In part one of our interview with Tony Key, SVP of Sales and Marketing at Ubisoft, we discussed the marketing on Just Dance 4. In this second entry, we shift focus to the company’s other big annual franchise: Assassin’s Creed.

[a]list: Do you feel like one of the elements to longevity in the franchise is offering up an open world experience incomparable in most other annual franchises?

Tony Key: Open world is hard. It’s something, because it’s open, that can continuously be built upon. Between all the Assassin’s Creed games and what we’ve learned about open world games from that, all that expertise helps us realize what’s great in an open world experience. To keep Assassin’s Creed fresh takes an enormous amount of resources. We have to field a top-selling, high-quality game to annualize the brand and I feel one of the primary things that makes it’s appeal so broad is the open world part. There’s never one Assassin’s Creed game being developed at any one time; they’re working on several at the same time and that’s the key to success.

Having those familiar open world elements that you recognize and connect with in a new environment helps you engage with new character and new settling. Building upon your experiences, every one of Ezio’s games were bigger than the last. Now in Assassin’s Creed III it’s on a larger scale than Assassin’s Creed Revelations. Being able to build upon that is fundamental. We hope fans understand that it’s just going to become bigger and better every year… if we don’t do that we put the whole strategy at risk!

[a]list: Do you feel like the timing was right to expand the scope of the world, introducing the new character in Connor and having the new setting in colonial America?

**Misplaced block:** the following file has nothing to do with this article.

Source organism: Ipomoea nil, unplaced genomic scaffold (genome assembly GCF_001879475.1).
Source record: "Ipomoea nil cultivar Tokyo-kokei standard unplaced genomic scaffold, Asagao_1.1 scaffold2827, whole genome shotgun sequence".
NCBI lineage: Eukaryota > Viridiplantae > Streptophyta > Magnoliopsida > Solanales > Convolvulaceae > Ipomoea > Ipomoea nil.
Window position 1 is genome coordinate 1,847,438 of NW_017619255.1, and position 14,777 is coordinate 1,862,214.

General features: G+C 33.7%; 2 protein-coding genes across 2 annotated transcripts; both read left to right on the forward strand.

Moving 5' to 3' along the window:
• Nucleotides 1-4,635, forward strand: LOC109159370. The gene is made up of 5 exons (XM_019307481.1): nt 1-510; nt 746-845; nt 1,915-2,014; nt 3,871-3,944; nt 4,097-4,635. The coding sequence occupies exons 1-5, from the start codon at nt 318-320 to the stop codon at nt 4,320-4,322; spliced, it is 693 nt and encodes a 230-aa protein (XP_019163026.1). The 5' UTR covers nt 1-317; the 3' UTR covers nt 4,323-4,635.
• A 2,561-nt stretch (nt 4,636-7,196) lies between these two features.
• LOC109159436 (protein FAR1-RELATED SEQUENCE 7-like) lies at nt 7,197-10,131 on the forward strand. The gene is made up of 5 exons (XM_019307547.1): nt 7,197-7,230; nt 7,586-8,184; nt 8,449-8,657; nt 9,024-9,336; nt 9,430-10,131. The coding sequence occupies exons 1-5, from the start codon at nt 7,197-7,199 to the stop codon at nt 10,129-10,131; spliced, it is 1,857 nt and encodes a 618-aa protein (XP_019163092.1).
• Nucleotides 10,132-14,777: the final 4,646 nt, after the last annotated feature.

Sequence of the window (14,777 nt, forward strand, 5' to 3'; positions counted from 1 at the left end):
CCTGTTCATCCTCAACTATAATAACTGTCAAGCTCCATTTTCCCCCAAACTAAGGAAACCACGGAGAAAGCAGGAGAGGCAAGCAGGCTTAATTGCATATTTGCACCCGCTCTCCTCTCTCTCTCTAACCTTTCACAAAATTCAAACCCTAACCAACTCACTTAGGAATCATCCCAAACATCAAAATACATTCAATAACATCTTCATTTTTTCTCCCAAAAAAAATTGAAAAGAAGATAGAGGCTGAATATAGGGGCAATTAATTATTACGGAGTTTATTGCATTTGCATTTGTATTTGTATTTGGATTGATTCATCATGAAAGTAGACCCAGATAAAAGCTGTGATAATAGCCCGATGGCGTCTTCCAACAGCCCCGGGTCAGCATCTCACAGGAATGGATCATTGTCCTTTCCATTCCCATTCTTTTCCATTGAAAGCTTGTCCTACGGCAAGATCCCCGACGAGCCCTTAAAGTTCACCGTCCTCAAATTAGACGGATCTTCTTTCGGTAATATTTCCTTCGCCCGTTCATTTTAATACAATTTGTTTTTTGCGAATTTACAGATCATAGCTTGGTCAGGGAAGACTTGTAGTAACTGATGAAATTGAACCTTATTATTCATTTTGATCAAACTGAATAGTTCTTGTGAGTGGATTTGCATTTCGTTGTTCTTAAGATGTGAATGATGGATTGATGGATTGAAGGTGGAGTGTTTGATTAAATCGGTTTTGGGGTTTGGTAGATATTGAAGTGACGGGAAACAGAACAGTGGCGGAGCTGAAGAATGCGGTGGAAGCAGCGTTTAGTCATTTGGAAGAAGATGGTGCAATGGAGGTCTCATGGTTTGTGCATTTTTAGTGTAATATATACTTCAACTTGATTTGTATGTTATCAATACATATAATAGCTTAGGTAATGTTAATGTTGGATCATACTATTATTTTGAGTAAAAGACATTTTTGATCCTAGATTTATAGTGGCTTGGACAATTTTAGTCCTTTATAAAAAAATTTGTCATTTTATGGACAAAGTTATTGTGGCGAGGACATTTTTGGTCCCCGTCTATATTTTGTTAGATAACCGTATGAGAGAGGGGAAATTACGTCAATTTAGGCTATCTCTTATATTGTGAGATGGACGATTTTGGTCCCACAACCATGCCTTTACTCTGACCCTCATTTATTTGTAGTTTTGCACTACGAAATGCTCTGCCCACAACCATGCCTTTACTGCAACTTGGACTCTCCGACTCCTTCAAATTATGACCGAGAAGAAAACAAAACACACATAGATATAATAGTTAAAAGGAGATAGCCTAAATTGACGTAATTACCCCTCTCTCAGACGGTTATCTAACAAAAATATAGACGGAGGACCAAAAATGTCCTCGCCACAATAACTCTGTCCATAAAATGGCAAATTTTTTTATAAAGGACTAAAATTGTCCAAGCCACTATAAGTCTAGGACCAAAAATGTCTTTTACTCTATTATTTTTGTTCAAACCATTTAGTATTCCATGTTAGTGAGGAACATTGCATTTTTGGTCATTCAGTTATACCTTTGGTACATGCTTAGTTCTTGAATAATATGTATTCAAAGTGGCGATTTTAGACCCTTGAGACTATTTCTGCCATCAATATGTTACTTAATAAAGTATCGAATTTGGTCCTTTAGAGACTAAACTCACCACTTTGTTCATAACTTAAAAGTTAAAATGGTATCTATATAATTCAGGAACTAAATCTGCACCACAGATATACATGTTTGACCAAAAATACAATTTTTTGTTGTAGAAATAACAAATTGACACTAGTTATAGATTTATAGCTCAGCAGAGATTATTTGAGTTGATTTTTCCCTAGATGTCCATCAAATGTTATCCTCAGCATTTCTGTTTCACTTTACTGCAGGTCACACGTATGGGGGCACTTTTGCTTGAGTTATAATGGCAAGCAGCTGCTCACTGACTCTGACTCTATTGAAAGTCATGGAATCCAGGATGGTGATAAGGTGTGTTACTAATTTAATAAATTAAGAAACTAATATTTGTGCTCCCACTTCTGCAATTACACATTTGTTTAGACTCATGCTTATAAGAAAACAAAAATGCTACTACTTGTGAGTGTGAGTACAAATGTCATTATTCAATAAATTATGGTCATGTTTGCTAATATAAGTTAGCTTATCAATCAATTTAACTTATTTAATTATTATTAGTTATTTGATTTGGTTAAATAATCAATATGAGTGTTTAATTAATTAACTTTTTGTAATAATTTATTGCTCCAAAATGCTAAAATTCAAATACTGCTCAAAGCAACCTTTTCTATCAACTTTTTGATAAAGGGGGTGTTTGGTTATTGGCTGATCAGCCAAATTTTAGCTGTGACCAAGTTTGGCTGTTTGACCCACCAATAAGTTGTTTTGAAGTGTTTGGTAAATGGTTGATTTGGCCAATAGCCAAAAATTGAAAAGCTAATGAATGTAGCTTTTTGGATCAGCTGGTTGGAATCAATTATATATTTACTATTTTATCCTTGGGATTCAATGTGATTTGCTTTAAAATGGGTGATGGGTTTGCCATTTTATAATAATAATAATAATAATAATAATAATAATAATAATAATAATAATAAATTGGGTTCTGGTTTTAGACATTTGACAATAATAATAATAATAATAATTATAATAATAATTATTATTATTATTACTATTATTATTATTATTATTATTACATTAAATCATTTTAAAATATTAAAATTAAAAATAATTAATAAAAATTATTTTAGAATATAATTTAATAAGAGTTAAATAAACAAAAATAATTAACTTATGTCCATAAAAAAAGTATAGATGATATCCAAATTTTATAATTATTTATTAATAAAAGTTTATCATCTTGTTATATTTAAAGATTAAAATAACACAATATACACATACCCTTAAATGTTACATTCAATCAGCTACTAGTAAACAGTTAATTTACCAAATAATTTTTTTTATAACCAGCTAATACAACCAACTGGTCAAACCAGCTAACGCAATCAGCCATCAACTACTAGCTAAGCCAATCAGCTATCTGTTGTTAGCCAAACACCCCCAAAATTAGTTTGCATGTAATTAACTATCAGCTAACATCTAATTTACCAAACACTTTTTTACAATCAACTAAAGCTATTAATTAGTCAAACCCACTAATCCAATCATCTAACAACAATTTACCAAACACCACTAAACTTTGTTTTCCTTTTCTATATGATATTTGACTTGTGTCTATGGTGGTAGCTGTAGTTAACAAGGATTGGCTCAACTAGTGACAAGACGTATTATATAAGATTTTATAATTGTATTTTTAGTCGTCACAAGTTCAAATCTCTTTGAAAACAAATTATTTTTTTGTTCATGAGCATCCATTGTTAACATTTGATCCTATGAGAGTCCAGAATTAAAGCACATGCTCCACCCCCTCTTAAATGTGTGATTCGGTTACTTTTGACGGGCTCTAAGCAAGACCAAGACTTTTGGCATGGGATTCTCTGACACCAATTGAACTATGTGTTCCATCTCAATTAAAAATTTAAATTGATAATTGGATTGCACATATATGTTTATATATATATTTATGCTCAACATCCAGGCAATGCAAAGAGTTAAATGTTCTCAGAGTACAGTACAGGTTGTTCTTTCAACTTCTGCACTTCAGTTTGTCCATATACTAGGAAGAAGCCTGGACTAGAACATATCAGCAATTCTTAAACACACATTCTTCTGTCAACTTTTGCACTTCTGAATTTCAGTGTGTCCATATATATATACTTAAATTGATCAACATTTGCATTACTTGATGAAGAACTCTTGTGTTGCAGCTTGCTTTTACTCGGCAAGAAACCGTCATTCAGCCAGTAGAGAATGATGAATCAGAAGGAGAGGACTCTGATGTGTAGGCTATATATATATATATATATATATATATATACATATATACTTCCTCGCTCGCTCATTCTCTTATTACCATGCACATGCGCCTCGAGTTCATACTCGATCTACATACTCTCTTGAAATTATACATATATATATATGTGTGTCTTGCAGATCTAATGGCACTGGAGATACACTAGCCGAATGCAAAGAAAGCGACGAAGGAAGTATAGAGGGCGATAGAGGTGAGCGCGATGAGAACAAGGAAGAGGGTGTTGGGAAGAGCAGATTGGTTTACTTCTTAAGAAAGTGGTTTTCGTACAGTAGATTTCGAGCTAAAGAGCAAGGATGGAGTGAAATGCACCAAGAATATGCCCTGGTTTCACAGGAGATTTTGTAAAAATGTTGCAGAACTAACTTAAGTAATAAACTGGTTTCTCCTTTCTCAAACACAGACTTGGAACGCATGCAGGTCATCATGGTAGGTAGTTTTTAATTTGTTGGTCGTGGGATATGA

Tony Key: That’s not necessarily true, when you’re going from Assassin’s Creed Brotherhood to Assassin’s Creed Revelations, you’re using the same character in a bigger world. When we created a new continent with Anvil Next, that was a major undertaking, so the amount of resources put into the game is not a gauge of size or quality of the game — it depends on where the game is and what the characters is.

[a]list: I’m sure there’s a conscious effort to avoid the release of the “off year” Assassin’s Creed titles. Without naming names, some franchises have done that and damaged or outright killed themselves because of it. Fans are smart — they recognize when a game is half-hearted effort.

Tony Key: You want to avoid the appearance of a glorified add-on pack and every publisher is guilty of that at one time or another in this day and age. But now, the bar has just gotten too high for that in AAA gaming.

That goes with the marketing too, by the way. The resources to do AAA marketing are bigger than they ever have been. So the top games are selling more and the other games don’t make back their money.

[a]list: Speaking of marketing for the game, was there any concern about introducing a new protagonist and go away from a popular and well known character in Ezio, who had become something of a de facto face of the franchise?